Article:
Ugich Konitari said...

I guess the time isnt far away when "What an idea, Sir ji !" becomes a part of everyday American lingo....

Frankie Anon said...

I loved this post, and the DMV story. I have multi-lingual friends who will shift languages in mid-sentence and not even realize it. I'll have to gently point out that I don't understand Icelandic, etc.

Sands said...

I heard the piece on NPR too but this is pretty cool :)

Cheffie-Mom said...

Stopping by to say hello - have a super day!

DotThoughts said...

OMG. you kidding me. how totally cool! I have not seen the flier. Now I must go to a McDs and have them end one to me!

Altoid said...

Hmmmm 'clash of the worlds' experience. THAT's what its called, huh? :)

I experience this quite often too, just didn't know of a good phrase to describe it, so this is perfect! Usually the day I land back in the US after a trip to India and I take my car out to do some essential groceries, right as I am driving I begin to panic wondering why I am driving on the wrong side of the road, when I am SO not!

Nino's Mum said...

great read Suj, and fantastic observation. I know I'm going to chuckle the next time I go grocery shopping in a sari!

sujata sengupta said...

This is so true for me as well, In the middle of an active conversation in a room full of people I am suddenly somewhere else..hubby says am losing it..I'de like to believe otherwise!! Great post, it made me laugh, liked the detailing on the streamers and stockings.

Sniffles and Smiles said...

Tag! You're it! I've tagged you in my recent post! ~Janine XO

Usha said...

On my short trips abroad I have noticed that I am very alive to anything Indian.
When I read the blogs of the Indian diaspora I notice that once they go out of the country they begin to appreciate all things Indian better. I can understand why.great marketing technique by McDonalds!

Sujatha Bagal said...

Janine, surreal just about covers it! And will get to the tag, I promise!

Kavi, yeah, occurs most during the transition time although it's been more than 3 weeks since we got back from India!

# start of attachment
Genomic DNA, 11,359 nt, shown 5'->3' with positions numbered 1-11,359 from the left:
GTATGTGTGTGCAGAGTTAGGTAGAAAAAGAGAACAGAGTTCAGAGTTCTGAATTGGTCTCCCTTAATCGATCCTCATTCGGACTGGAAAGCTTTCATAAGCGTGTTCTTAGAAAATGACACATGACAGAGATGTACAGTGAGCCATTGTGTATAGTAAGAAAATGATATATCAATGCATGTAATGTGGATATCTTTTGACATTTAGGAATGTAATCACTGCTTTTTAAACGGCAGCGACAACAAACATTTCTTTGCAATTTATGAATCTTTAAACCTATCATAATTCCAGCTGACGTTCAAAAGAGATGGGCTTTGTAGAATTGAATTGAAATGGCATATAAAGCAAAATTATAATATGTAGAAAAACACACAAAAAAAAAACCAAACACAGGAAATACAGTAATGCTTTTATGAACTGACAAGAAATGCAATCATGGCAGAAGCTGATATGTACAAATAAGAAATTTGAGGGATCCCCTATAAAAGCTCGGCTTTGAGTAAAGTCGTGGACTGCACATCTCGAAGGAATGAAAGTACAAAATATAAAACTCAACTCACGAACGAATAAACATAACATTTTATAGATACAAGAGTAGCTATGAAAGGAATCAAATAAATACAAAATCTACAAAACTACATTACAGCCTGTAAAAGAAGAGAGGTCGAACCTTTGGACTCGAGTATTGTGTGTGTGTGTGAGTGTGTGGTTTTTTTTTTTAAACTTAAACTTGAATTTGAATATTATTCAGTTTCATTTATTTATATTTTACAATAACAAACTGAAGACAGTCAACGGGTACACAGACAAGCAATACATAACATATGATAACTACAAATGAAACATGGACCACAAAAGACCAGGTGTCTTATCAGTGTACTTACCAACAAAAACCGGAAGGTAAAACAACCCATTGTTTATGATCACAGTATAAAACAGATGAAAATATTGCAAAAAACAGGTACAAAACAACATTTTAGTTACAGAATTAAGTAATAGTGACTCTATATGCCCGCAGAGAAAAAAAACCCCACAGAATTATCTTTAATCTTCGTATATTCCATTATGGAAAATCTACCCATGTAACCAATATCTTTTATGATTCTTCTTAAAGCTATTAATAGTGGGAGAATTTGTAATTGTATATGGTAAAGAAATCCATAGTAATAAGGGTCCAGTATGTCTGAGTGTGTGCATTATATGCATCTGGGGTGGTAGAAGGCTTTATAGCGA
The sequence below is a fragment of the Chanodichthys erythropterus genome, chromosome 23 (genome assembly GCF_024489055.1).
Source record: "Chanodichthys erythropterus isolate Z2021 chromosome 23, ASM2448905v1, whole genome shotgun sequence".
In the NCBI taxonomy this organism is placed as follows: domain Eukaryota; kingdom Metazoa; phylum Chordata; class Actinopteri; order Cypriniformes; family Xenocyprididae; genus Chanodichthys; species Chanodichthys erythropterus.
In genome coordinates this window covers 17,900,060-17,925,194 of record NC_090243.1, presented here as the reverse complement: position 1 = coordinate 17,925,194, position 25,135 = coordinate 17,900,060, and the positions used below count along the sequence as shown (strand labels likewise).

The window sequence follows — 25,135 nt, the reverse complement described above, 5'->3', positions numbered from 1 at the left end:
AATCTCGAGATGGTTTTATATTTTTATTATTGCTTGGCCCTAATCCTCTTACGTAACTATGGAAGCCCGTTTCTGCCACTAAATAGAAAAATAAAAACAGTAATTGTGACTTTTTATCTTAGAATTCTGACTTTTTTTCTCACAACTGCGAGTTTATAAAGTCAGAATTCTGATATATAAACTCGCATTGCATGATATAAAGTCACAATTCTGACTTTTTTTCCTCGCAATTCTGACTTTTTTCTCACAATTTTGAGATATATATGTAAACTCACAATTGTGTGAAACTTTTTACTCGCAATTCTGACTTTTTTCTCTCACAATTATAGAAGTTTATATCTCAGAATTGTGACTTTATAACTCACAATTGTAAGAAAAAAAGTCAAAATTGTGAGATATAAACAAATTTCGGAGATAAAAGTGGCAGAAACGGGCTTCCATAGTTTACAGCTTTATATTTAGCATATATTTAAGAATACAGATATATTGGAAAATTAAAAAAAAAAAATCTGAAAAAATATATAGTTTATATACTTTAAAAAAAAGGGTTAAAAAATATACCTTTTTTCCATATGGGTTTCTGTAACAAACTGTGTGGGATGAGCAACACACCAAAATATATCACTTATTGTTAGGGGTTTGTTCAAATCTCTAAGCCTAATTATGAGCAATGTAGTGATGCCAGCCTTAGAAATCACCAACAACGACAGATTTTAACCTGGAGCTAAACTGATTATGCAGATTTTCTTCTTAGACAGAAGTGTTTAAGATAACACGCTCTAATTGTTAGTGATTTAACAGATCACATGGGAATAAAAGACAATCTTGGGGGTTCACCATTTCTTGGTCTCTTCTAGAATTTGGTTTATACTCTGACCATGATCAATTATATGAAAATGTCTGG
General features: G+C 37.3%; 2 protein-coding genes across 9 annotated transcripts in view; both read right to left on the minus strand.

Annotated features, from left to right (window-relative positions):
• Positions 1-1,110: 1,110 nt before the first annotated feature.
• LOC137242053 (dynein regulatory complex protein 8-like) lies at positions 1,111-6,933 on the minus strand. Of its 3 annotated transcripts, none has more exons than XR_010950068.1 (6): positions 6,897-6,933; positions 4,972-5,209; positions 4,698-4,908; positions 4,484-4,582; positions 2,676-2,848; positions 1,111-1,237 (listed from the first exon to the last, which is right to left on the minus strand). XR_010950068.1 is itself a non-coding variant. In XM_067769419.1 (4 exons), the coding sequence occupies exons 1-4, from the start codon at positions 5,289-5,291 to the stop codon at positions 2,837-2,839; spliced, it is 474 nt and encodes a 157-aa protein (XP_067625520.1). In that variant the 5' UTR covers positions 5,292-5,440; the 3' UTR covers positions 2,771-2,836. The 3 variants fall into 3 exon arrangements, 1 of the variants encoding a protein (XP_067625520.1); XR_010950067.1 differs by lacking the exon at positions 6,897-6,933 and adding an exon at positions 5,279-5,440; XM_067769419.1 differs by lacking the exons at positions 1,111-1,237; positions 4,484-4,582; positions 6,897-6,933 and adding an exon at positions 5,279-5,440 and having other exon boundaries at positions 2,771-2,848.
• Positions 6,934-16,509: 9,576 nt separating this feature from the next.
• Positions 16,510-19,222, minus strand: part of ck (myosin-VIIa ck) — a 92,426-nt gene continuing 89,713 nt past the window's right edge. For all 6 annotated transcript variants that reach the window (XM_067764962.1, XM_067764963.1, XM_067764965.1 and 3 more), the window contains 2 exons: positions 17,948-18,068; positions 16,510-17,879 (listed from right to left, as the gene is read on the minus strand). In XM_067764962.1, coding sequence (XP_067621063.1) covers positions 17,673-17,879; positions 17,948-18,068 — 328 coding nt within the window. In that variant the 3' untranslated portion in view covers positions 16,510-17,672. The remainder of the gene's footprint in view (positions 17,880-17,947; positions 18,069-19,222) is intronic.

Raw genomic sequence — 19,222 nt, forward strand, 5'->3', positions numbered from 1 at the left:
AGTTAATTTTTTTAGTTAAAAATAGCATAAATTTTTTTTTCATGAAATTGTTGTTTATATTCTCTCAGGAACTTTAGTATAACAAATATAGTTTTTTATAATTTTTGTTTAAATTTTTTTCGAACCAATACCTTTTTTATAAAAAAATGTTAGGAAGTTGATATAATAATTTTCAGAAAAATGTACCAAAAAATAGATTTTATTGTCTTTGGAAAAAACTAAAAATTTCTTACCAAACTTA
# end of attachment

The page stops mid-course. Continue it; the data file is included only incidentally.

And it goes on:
Laksh, thanks!

Ugich, heh, that'll be the day!

Frankie, thank you. And that must feel weird when you are at the receiving end of people relapsing into their native tongue!

Sands, did you notice how they said the McCafe line is loaded with sugar?

Cheffie-Mom, thanks for stopping by. My own visit to your space is long overdue, heading there now!

Dottie, I have no idea how we got on their list, but it was something to see it!

Alty, yup! Sounds appropriate, no?

NM, :)

Sujata, commenters on the original post also said how they'd gone through similar experiences. So glad to know I'm not alone!

Usha, yeah, it's amazing how they zoned in on it. Spanish I can understand, but Hindi!

Anonymous said...

I wanted to comment on your last post. What a wonderful, sensitive, strong boy you are raising. I hope I can be half such a mother.

Sujatha Bagal said...

GOTB, you are very sweet to say that, but you know what? I don't know if it's a result of parenting at all. I would hope so, but even if it is, I would not know how to replicate it! I suspect most of us are blindly feeling our way through this journey. And if you want my two cents about you, just from reading the thoughtful posts and comments, I know you will be a good mom. Hugs and congratulations again!

Anonymous said...


thank god at least mcd did not say 'taste ki baat hain.'

i am sick and tired of trying to correct bloggers who say 'hain' instead of 'hai' - starting with that supremo greatbong!

- s.b.

Sujatha Bagal said...

s.b., welcome back! And thank you for that. I always thought it was 'hai' too.

Now please tell me if it's 'pakoda' or 'pakora". I don't understand how the r has come to supplant the d all of a sudden in so many words.